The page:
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Cambodia charges environmentalists over royal insults, plotting


JUNE 21, 2021

The activists were arrested for documenting the draining of waste into Phnom Penh’s Tonle Sap river. – TANG CHHIN Sothy

A Cambodian court has charged four environmental activists with insulting the king and plotting against the government, an official said Monday, after three of them were arrested for documenting waste run-off into a river.

Unlike in neighbouring Thailand, the use of royal defamation laws in Cambodia is still a relatively new phenomenon as the legislation was only enacted in 2018.

The three activists — Sun Ratha, Ly Chandaravuth and Yim Leanghy of advocacy group Mother Nature — were arrested Wednesday for documenting the draining of waste into Phnom Penh’s Tonle Sap river.

Over the weekend they were “charged with conspiracy to plot and for insulting the king”, Plang Sophal, a spokesman for Phnom Penh Municipal Court, told AFP in a text message Monday.

Also charged was Mother Nature’s co-founder, Alejandro Gonzalez-Davidson, a Spanish environmentalist who was deported from Cambodia in 2015 after he criticized the government’s plans for a controversial dam.

Sophal did not elaborate on why the activists were hit with those particular charges.

While Cambodia has a constitutional monarch, King Norodom Sihamoni, it has long been ruled by its strongman premier Hun Sen — who is Asia’s longest-serving leader.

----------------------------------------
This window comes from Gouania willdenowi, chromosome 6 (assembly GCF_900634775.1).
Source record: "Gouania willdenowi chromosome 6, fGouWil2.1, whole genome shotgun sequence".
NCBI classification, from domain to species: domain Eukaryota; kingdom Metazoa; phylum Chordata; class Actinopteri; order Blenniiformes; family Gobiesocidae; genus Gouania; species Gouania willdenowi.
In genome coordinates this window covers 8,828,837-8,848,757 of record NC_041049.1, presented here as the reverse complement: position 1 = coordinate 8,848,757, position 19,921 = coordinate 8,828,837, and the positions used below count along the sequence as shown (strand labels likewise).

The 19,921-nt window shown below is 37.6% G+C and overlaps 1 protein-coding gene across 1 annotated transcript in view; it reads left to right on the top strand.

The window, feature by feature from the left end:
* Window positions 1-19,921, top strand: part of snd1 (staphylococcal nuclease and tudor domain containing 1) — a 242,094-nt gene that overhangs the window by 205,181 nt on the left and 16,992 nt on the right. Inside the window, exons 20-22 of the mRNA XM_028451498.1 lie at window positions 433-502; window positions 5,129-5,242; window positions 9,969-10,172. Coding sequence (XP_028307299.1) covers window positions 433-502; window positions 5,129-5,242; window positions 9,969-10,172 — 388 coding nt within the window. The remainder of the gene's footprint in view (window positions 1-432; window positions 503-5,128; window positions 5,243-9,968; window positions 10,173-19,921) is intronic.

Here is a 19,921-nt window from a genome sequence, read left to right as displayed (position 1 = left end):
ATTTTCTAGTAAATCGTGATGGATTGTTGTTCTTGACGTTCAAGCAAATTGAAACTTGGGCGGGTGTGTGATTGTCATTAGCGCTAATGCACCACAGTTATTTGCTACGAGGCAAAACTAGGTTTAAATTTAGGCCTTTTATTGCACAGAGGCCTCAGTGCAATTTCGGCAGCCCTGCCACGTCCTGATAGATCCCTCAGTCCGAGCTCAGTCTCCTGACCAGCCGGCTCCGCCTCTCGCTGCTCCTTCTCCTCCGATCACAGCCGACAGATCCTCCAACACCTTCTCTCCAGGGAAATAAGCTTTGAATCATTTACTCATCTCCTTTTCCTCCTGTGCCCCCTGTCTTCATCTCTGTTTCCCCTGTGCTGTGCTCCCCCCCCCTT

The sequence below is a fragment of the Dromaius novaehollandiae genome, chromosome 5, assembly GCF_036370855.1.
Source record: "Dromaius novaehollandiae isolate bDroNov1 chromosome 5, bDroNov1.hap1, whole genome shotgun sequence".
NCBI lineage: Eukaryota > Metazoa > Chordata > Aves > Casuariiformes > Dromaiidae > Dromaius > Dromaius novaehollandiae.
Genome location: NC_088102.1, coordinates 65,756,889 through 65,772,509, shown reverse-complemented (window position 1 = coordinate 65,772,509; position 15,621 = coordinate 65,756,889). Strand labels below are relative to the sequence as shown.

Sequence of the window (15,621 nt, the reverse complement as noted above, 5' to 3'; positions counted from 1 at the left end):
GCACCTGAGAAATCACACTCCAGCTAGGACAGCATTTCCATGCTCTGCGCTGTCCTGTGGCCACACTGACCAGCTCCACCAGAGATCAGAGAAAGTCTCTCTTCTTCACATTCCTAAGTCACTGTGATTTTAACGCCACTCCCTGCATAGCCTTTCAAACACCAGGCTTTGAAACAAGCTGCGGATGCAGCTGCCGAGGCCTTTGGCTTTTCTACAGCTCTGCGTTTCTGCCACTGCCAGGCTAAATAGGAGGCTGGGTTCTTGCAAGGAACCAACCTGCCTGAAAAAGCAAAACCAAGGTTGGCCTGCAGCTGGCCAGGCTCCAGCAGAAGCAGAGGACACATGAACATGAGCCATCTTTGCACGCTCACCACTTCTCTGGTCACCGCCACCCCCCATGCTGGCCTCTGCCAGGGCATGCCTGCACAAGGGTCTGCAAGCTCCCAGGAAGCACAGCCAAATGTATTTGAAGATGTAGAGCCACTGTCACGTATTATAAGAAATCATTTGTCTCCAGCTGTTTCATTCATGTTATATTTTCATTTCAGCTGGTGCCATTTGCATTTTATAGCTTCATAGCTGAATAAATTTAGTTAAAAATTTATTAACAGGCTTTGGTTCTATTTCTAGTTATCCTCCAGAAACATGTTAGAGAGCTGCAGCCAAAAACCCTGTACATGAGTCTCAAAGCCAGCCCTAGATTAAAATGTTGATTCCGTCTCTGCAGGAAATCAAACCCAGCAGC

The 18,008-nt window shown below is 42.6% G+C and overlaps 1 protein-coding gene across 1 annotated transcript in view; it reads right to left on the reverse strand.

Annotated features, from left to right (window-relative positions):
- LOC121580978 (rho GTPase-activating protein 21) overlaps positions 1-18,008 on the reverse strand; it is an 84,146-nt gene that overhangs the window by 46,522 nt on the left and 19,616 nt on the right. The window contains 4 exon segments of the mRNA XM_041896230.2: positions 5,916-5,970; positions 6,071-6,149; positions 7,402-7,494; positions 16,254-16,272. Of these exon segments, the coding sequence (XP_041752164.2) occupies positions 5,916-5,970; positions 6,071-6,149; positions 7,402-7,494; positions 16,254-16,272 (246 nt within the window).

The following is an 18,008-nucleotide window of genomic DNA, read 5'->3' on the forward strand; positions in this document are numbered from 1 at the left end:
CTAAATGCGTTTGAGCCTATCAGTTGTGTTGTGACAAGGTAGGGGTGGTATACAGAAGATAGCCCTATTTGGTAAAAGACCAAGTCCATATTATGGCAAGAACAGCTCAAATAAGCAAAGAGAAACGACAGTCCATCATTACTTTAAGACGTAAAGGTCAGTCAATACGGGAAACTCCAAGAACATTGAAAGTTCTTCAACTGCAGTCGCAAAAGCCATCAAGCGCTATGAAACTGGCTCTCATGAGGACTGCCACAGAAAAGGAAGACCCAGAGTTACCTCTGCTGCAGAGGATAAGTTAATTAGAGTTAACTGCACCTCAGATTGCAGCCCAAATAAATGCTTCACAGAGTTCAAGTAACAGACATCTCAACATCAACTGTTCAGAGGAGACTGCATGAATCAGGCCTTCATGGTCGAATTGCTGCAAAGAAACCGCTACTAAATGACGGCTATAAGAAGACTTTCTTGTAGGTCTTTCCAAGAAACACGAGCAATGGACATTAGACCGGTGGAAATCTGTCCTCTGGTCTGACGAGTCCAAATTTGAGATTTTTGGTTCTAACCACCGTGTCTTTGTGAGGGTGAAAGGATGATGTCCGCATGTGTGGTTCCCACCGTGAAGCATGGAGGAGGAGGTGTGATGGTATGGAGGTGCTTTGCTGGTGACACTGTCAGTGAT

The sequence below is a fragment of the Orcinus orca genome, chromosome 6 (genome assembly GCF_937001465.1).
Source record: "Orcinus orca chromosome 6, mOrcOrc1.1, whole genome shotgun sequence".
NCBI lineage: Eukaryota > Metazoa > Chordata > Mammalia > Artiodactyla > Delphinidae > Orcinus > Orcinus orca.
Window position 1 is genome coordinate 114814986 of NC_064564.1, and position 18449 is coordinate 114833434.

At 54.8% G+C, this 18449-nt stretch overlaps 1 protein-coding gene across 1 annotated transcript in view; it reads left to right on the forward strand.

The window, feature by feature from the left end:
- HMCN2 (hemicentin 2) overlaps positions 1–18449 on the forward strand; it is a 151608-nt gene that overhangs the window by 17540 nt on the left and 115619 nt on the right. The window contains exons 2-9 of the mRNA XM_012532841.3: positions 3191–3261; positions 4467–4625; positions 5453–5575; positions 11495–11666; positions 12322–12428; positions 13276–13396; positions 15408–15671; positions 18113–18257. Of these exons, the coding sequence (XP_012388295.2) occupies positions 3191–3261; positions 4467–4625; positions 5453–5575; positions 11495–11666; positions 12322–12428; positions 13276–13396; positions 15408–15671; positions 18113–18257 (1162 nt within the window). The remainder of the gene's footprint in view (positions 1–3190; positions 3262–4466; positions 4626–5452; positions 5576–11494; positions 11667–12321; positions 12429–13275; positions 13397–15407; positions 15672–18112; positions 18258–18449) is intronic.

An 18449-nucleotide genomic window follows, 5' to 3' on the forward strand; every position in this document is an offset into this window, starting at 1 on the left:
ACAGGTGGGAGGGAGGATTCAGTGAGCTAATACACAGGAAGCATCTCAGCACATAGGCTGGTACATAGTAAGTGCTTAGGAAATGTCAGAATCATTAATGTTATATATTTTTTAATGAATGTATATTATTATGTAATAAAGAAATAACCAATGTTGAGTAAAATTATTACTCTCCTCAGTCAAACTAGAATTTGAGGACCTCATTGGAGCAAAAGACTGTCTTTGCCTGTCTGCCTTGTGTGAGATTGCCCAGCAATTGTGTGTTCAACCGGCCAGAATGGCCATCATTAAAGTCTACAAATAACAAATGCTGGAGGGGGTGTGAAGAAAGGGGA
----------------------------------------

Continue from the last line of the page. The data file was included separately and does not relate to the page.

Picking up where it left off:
The lese majeste laws triggered alarm from rights groups who warned that they could be wielded as another tool to target dissent.

If sentenced, the Mother Nature activists face a maximum penalty of five years in prison for insulting the king, as well as 10 years behind bars for the conspiracy charge.

The latest charges “appear to be a threat and intimidation to other activists who wish to protect the environment”, said Am Sam Ath, deputy director of local rights group Licadho.

Mother Nature has faced a raft of legal troubles from Cambodian authorities.

Last month, three environmental campaigners affiliated with the group were sentenced to between 18 and 20 months in prison for organizing a peaceful march to protest against a massive lake being filled with sand in the capital.

The tussle over Cambodia’s environment and resources has long been a contentious issue in the kingdom, with environmentalists threatened, arrested and even killed in the past decade.

Last week the US embassy condemned the “worsening” situation in Cambodia and announced that it was redirecting millions in funds from government entities to local NGOs.

Courtesy/Source: AFP